Israel to hold rare US-mediated talks with Lebanon on sea border

Israel to hold rare US-mediated talks with Lebanon on sea border
Lebanese, Israeli and US representatives are likely to attend a video conference to discuss the maritime dispute.
2 min read
26 September, 2020
President Michel Aoun [Getty]

Israel will hold rare talks with Lebanon next month in an effort to resolve a longstanding maritime border dispute, an Israeli official said Saturday.

The official said Energy Minister Yuval Steinitz will lead the Israeli delegation in talks mediated by the United States.

Representatives from the three countries are likely to speak by video conference because of the coronavirus pandemic, the official said.

The official requested anonymity in line with regulations. There was no immediate comment from Lebanon.

Israel and Lebanon have no diplomatic relations and are technically in a state of war. They each claim about 860 square kilometers (330 square miles) of the Mediterranean Sea as within their own exclusive economic zones.

Both are hoping to explore and develop new gas fields in the Mediterranean following a number of big finds in recent years.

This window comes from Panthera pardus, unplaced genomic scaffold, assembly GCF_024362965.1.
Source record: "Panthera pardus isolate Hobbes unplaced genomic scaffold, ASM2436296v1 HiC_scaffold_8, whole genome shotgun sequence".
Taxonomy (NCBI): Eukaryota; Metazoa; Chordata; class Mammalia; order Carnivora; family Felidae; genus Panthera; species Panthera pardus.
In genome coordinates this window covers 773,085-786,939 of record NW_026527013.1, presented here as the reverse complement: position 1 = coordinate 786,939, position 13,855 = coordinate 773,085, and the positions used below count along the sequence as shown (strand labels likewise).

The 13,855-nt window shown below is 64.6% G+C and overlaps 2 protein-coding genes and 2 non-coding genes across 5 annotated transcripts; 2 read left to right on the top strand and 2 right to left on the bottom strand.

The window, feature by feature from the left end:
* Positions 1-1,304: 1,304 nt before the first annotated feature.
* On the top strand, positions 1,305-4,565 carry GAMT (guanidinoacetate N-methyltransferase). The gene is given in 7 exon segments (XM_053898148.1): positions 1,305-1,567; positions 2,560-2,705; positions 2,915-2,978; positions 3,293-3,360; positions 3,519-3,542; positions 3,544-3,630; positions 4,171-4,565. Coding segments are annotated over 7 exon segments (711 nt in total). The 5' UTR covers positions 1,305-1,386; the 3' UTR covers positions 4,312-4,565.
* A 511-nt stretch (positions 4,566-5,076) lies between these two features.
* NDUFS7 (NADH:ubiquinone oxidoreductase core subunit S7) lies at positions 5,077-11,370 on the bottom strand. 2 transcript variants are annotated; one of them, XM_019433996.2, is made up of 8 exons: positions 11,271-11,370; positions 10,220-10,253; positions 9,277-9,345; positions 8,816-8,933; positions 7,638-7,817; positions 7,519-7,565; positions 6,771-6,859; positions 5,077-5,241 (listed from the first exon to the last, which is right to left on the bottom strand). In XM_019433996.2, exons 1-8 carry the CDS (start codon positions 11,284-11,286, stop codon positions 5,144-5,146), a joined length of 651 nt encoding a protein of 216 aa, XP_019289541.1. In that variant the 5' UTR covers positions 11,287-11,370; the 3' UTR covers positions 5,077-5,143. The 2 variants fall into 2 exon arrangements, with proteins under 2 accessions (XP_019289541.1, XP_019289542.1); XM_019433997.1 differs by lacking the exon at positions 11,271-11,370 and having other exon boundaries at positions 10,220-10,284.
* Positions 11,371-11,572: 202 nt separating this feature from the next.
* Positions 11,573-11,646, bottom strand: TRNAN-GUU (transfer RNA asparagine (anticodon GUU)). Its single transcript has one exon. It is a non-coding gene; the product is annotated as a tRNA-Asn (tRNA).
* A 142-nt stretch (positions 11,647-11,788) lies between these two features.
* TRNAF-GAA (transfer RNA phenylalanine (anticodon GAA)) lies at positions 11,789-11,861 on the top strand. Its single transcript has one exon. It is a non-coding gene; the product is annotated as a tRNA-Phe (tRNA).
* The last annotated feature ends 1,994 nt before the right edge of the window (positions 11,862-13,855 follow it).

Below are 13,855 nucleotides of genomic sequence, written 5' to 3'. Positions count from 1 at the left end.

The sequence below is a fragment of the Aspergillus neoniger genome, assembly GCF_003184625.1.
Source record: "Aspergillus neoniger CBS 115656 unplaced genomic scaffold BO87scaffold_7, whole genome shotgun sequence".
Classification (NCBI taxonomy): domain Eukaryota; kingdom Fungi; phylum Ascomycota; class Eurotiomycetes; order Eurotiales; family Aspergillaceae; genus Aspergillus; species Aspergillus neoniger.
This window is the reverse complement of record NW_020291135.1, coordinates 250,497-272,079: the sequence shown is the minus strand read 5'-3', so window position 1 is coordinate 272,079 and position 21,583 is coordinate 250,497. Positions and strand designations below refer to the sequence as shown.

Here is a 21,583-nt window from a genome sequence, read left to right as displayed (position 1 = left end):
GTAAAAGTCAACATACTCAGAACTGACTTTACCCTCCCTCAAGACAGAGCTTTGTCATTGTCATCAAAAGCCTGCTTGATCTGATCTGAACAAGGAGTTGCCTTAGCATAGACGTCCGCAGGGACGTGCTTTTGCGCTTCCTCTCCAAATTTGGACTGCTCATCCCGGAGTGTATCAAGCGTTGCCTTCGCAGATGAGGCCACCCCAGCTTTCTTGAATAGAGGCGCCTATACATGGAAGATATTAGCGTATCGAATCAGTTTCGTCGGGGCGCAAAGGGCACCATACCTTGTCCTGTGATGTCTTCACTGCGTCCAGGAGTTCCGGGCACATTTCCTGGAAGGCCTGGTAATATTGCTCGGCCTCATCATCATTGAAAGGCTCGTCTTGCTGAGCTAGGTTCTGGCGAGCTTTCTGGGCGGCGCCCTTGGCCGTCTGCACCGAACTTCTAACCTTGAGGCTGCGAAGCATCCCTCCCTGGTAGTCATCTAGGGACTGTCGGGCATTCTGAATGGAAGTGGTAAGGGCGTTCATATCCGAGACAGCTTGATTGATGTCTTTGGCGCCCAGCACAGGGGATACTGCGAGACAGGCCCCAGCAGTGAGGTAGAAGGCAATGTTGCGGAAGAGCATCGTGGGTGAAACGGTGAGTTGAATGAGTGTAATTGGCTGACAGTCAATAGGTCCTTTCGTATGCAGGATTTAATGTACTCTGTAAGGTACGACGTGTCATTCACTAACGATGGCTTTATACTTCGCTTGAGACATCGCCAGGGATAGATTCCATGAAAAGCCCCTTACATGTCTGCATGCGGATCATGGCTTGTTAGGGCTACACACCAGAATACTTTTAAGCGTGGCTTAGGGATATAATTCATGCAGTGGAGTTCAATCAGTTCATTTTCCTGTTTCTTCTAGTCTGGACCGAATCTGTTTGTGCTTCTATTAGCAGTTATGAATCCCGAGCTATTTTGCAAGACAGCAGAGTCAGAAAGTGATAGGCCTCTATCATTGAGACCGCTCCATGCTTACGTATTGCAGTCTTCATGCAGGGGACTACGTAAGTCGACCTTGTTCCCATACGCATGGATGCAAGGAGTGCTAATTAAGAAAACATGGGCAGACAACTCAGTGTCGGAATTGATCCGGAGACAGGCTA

U.S. diplomats have been shuttling between the two countries and pushing for direct talks in recent years.

Lebanon, which is mired in a severe economic crisis, is especially keen to develop offshore energy resources.

The Trump administration is likely to celebrate any direct talks as another diplomatic breakthrough in the Middle East, following recent agreements in which the United Arab Emirates and Bahrain — Gulf countries that have never gone to war with Israel — agreed to recognize it and establish diplomatic relations.

Israel invaded Lebanon during the country's 1975-1990 civil war to battle Palestinian militants who had launched cross-border attacks, and it occupied a strip of territory in southern Lebanon until 2000.

In 2006, Israel fought a month-long war with Hezbollah, the Iran-backed Lebanese militant group. Hezbollah has vastly expanded its arsenal of rockets and missiles since then, and today Israel views it as its most immediate military threat.

Neither side is believed to be seeking war, but they have traded fire on a number of occasions in recent years, and both have warned that a future conflict would be far more devastating for the other side.

Hezbollah, which is considered a terrorist group by Israel, the U.S. and other countries, is part of a political alliance that dominates Lebanon's parliament and government.

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